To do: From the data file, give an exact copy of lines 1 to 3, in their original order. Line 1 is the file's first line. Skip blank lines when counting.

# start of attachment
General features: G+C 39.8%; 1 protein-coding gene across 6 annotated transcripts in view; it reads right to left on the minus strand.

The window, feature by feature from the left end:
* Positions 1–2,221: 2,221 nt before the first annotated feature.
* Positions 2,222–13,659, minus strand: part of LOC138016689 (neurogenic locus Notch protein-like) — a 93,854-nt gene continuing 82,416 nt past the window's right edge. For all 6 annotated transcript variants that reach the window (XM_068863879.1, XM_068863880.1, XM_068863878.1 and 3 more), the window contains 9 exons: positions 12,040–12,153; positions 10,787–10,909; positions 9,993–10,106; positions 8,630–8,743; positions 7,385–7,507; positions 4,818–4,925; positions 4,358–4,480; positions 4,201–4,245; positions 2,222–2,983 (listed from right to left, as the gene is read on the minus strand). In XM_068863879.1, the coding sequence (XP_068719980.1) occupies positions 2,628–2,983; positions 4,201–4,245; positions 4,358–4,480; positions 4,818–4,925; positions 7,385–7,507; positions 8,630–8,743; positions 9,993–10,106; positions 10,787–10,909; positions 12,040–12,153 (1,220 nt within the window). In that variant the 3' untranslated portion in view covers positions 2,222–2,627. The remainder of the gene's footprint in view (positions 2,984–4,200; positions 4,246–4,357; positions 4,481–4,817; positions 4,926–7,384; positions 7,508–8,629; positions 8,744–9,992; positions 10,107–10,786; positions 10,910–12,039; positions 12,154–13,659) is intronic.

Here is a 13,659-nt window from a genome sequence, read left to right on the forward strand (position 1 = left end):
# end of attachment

General features: G+C 39.8%; 1 protein-coding gene across 6 annotated transcripts in view; it reads right to left on the minus strand.

The window, feature by feature from the left end:
* Positions 1–2,221: 2,221 nt before the first annotated feature.